After 10 minutes is up, she reminds us to "Write in the margins- save paper!" and our second prompt is: Write what you don't see.
These are the harder prompts, the ones that force you to think differently, that allow you to study your mind even more deeply, from another angle, through your writing. Sometimes, I find myself repeating the prompt over and over- at Natalie's suggestion- when you get stuck on what to write so that you don't stop writing. Like during her live 8-week online class I'd done several months before, and I wrote, "I'm not thinking of / I'm not thinking of / I'm not thinking of..." because I just didn't get it and couldn't think of what to write, so I repeated that line until something came to me.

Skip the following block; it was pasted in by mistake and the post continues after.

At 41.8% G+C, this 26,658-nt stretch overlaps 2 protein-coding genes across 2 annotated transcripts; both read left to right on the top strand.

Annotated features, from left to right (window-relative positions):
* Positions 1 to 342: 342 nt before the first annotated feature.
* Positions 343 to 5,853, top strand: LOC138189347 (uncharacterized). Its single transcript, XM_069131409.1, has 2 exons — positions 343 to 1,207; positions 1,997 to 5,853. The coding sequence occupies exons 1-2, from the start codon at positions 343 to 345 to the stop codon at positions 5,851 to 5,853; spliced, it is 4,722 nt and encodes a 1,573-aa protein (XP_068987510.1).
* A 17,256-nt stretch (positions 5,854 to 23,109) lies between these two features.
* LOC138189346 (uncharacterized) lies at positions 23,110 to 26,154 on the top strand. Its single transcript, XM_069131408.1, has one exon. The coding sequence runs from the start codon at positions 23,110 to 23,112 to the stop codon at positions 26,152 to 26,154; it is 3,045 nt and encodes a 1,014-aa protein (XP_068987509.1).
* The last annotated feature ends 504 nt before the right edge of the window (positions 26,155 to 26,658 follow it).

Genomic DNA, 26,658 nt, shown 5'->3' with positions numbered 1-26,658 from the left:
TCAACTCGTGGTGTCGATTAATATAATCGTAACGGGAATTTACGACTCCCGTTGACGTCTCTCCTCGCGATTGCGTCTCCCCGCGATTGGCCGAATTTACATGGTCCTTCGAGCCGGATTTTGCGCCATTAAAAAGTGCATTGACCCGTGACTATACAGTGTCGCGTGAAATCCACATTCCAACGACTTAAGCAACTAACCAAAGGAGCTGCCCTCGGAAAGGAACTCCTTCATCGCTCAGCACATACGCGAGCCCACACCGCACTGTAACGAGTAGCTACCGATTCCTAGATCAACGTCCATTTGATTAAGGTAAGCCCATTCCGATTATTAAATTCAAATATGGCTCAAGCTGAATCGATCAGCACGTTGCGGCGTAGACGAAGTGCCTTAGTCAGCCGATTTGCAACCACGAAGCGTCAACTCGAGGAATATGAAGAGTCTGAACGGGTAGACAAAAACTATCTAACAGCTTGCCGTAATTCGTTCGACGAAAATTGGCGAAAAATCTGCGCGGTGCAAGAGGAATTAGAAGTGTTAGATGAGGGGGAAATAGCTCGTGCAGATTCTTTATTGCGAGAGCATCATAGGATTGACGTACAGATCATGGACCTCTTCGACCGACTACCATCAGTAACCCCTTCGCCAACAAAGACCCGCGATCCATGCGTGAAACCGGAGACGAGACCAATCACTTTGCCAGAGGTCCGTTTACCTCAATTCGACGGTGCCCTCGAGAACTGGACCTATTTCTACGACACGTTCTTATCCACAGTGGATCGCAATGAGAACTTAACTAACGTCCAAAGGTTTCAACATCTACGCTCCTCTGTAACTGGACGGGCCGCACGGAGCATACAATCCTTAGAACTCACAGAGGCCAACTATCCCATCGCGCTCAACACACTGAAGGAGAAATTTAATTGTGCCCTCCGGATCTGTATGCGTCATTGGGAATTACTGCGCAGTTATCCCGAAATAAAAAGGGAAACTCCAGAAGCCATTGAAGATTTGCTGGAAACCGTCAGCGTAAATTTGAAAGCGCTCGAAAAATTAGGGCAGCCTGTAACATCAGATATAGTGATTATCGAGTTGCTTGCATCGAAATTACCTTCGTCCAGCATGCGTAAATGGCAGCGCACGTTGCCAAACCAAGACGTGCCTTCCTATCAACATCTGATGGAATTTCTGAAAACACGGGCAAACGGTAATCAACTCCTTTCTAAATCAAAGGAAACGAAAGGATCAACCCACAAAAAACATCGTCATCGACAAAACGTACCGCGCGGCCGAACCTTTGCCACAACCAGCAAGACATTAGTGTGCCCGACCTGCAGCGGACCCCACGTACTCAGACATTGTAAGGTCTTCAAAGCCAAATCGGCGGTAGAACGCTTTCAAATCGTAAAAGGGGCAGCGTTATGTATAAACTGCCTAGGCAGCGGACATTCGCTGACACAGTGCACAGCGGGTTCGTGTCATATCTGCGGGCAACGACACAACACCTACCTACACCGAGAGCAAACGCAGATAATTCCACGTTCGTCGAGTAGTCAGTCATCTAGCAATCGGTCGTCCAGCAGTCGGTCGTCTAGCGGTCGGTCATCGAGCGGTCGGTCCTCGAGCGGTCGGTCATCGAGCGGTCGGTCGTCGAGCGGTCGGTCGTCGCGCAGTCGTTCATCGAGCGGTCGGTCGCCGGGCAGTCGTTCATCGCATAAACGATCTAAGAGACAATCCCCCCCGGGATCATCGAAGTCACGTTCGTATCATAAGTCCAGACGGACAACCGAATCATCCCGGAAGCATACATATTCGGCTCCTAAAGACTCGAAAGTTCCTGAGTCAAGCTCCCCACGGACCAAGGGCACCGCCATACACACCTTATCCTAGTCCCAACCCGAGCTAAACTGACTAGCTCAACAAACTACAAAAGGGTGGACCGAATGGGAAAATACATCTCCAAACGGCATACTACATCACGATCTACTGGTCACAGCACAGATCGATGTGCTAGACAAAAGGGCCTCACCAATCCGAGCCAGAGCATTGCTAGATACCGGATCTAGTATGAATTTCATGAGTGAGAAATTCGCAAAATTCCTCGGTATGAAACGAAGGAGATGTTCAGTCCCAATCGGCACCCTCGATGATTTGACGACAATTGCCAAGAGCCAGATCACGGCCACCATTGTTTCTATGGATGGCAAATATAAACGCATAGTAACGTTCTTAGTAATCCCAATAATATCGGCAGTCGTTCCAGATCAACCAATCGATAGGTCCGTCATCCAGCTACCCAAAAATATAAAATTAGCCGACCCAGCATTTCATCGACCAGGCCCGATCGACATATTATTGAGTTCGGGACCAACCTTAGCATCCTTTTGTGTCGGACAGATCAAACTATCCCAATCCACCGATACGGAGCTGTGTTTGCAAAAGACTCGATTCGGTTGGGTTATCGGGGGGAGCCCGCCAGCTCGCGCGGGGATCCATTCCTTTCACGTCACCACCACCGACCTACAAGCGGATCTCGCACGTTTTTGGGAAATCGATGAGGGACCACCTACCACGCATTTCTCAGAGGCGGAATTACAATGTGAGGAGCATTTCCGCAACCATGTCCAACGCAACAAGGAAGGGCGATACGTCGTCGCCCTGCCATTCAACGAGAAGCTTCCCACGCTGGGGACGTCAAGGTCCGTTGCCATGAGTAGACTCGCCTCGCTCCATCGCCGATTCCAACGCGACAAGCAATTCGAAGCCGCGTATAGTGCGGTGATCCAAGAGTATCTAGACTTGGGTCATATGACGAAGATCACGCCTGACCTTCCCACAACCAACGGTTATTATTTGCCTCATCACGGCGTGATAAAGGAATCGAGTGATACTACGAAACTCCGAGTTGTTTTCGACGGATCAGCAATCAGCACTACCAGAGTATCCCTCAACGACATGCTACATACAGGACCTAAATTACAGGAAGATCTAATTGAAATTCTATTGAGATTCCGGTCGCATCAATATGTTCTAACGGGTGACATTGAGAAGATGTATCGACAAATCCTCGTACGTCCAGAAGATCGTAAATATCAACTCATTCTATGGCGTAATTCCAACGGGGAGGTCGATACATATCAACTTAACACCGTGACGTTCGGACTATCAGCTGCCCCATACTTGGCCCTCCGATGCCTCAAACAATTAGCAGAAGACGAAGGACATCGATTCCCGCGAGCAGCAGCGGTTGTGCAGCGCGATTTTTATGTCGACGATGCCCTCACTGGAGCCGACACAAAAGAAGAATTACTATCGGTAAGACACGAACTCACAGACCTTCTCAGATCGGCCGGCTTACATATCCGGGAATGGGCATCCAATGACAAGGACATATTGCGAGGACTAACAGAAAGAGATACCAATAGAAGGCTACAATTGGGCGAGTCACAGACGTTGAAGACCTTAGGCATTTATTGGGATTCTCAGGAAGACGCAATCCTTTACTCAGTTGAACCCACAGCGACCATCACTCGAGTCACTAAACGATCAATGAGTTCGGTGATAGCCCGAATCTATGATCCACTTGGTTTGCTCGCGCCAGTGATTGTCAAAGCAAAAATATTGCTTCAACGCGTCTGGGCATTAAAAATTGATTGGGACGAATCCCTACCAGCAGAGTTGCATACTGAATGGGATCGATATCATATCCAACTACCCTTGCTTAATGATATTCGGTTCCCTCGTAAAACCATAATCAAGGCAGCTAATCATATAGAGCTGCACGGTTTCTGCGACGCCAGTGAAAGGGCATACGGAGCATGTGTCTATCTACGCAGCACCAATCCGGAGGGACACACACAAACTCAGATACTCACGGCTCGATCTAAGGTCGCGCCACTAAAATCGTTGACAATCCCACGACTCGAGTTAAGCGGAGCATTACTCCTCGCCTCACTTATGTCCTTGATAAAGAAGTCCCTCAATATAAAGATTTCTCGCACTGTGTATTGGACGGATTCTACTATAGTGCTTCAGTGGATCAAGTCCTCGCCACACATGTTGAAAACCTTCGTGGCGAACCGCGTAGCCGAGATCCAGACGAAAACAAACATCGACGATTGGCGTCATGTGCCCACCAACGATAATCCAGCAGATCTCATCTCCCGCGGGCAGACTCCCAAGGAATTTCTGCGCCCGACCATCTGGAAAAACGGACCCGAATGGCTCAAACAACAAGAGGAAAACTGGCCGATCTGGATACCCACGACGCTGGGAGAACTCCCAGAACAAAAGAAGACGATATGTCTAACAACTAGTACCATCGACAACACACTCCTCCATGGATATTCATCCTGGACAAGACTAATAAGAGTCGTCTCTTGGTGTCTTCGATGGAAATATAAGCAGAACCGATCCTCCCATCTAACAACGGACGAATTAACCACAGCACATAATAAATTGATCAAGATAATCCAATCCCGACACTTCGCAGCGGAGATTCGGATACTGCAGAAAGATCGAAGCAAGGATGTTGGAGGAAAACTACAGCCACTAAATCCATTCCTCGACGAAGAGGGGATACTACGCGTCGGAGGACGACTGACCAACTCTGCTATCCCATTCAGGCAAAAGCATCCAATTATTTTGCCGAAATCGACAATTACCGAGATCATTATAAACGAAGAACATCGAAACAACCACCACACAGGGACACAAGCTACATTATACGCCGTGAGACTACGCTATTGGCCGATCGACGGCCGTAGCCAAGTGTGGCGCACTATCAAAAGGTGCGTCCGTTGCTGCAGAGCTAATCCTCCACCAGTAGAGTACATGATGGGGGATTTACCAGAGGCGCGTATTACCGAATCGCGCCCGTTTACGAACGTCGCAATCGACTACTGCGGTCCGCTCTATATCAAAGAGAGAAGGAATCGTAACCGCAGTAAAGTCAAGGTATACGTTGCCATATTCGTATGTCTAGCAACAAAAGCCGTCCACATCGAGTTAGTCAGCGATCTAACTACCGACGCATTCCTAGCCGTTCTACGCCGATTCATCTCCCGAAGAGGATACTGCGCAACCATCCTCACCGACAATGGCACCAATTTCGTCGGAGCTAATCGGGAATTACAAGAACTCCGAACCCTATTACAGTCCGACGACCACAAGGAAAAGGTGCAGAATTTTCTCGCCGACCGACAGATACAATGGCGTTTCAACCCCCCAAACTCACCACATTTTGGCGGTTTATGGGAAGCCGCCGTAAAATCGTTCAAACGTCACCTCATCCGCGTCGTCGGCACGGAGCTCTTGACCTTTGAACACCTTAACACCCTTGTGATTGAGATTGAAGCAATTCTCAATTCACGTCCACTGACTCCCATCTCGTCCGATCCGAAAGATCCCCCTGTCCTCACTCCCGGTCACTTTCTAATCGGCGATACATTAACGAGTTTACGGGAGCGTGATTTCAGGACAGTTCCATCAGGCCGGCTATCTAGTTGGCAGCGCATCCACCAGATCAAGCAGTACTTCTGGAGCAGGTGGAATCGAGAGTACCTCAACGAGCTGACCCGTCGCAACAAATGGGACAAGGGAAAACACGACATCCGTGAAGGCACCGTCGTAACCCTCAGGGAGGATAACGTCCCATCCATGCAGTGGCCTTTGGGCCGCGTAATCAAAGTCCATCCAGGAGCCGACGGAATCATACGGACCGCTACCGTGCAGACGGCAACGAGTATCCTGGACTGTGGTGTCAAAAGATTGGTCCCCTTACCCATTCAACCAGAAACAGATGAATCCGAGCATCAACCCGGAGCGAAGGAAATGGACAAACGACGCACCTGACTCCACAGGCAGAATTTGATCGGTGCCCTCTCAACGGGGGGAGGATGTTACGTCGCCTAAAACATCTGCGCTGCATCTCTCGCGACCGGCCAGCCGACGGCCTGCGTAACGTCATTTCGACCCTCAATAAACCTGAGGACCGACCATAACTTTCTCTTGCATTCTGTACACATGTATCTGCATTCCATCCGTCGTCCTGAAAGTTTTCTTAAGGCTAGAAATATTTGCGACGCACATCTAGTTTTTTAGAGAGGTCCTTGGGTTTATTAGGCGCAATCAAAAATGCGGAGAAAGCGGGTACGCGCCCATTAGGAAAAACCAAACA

During the rest of the session, Natalie shares various pieces of advice, anecdotes, and resources. When she mentioned "Letters to a Young Poet" by Rilke, and I smile and think of my friend Ellie from my women's memoir writing group and how she recommend it last year, and how it's still sitting on my shelf, unread.
When she opens the floor to some questions, people have a lot about the meditation portion of the retreat. "In 10 years," she said. "You're gonna like it."
She reads us the poem "Ways to Disappear" by Camille Rankine, and when she notices the stunned looks in our eyes, she nods knowingly and says, "Yeah, I know. Do you want me to read it again?" We all nod. So, she does. We drink in every word.
She then asks us to do a recall- a simple activity where we shout out lines we remember, and that's it. No analysis or discussion. We'd continue to do this over the course of the two weeks with most things that we read.